The acute abdomen - a surgical emergency

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An acute abdomen is a surgical emergency in which the patient must be seen urgently by a doctor - DON'T WASTE TIME WITH THIS WEBSITE TRYING TO DO IT YOURSELF! GET MEDICAL HELP.

An acute abdomen is indicated by severe constant abdominal pain, sometimes with colicky exacerbations during which the patient is obviously ill, distressed and often frightened.

An acute abdomen should always been considered with any bowel symptom. The early warning symptoms are often the same as for milder problems.

Suspect an acute abdomen if:

  • The symptoms are severe and unremitting (i.e. they don't go away)
  • The symptoms are getting progressively worse
  • The patient lies very still and dare not move because of pain (I often used to ask my children with tummy pain if they can hop on one leg without pain: if they can, it makes appendicitis unlikely)
  • There is blood in the vomit, stool, urine or in vaginal discharge
  • Urine goes brown (early sign of jaundice)
  • There is systemic upset, such as shock (low blood pressure, fast heart rate, shortness of breath, fever)
  • The patient feels ill, does not want to eat or drink, often vomits
  • There is severe colic. Colic is a pain which comes and goes in a "wave". Once experienced, never forgotten!
  • The patient is frightened

Common causes of acute abdomen

There may be several causes, with a further array of symptoms:

Appendicitis

Starts with central colicky pain which settles in the right lower tummy, usually there is one vomit, loss of appetite, perhaps diarrhoea, slight temperature.

Ectopic pregnancy

Lower tummy pain, late period, sometimes vaginal discharge. Sometimes there is pain in the shoulder - this is a referred pain.

Bowel obstruction

Colicky pain, wind, gas, bloating, nausea, vomiting, constipation and sometimes no farting (Examples: cancer, hernia, after an operation)

Perforation

Sudden onset of severe abdominal pain. The patient knows something nasty has happened. Systemic upset.(Examples: ulcer, diverticulitis, cancer)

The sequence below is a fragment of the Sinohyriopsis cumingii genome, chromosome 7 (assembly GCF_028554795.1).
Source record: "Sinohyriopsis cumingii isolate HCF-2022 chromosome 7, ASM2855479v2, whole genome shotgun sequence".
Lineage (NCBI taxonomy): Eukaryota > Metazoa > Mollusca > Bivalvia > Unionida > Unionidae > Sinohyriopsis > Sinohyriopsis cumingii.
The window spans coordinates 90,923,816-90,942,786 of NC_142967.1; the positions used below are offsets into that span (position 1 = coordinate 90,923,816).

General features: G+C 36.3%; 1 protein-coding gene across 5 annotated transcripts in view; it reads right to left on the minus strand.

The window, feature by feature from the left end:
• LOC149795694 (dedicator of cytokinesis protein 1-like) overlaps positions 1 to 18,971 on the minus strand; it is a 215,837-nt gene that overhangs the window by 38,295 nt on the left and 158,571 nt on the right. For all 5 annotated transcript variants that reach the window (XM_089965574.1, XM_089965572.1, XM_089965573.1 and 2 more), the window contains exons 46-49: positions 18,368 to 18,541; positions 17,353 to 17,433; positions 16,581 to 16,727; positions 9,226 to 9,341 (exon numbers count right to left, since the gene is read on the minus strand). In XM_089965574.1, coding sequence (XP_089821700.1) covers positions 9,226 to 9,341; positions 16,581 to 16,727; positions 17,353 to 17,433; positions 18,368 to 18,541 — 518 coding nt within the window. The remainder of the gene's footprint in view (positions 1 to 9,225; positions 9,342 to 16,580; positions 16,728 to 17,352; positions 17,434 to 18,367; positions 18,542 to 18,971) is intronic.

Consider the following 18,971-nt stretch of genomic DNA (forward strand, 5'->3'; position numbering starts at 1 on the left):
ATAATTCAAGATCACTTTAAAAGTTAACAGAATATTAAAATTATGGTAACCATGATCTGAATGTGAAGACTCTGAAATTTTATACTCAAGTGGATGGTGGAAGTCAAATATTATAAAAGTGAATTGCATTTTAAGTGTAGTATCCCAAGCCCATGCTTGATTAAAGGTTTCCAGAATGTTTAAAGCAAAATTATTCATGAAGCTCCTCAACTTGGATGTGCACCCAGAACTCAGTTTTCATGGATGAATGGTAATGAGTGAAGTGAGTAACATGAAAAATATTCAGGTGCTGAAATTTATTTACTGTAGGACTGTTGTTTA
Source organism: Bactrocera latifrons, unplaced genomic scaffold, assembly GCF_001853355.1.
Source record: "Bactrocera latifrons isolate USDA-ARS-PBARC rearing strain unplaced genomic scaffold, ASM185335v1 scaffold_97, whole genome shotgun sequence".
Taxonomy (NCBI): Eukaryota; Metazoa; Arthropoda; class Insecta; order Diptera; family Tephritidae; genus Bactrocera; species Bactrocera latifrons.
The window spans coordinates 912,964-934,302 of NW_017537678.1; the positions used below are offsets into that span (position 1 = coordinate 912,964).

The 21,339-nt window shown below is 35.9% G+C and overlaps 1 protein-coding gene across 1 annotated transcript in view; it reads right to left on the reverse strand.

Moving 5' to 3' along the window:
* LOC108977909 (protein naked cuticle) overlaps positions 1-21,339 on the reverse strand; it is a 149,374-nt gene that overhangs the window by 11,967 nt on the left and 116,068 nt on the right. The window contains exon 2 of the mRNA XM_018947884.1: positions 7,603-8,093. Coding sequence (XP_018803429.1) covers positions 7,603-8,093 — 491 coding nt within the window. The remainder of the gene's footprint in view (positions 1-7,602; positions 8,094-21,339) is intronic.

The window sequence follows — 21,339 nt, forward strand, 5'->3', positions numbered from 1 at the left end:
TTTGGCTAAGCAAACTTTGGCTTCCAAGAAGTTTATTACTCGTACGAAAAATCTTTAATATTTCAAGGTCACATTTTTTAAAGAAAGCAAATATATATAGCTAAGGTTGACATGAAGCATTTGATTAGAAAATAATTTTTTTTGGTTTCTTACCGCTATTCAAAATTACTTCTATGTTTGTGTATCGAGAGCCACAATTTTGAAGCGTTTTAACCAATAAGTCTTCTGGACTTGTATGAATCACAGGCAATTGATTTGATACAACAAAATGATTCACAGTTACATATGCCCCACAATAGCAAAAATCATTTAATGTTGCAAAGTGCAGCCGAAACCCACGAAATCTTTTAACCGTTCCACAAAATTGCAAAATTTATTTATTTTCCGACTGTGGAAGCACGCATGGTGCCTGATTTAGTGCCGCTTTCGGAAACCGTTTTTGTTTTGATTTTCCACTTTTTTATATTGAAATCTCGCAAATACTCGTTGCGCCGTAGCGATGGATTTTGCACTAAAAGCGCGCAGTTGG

Diverticulitis

Same as appendicitis but usually on the left side of the tummy - (a "left sided appendicitis")

Bleeding ulcer

Blood either vomited (often looks like black flecks or coffee grounds) or passed in the motion as a black, sticky, foul smelling stool.

Testicular torsion

Confusing because there may be no pain in the testicle but pain in the tummy. The testicle may be a bit tender and high in the scrotum.

Gall bladder disease

Colicky pain under the right ribs radiating round to the back, painful to touch, with vomiting, sometimes dark urine and pale stools.(Examples: cholecystitis, gall stones)

Pancreatitis

(See Pancreatitis - often a forgotten diagnosis)

A nasty central abdominal pain radiating through to the back. Painful to lie down, easier to sit up or lean forwards.

Ischaemia

This refers to blood supply cut off. Sudden onset of severe abdominal pain. Often there are other arterial problems such as angina.

Inflammatory bowel disease

Crohn's disease or ulcerative colitis.

Pelvic inflammatory disease

i.e. infection of the womb. Lower abdominal pain, fever, sometimes vaginal discharge.

Renal stones

Classically causes a very severe loin to groin pain, desire to pee, possibly blood in the urine.

Acute urinary retention

No doubt about this diagnosis: severe pain but can't pee.

Kidney infections

Are often very painful. Kidney pain is in the back behind the lower ribs - so called "loin".

Labour pains

All doctors get caught out by this at some stage in their career!

Aortic aneurysm

AND... other things which I have forgotten!


THE ACUTE ABDOMEN IS ALWAYS DIFFICULT, EVEN FOR EXPERIENCED DOCTORS. GET HELP!


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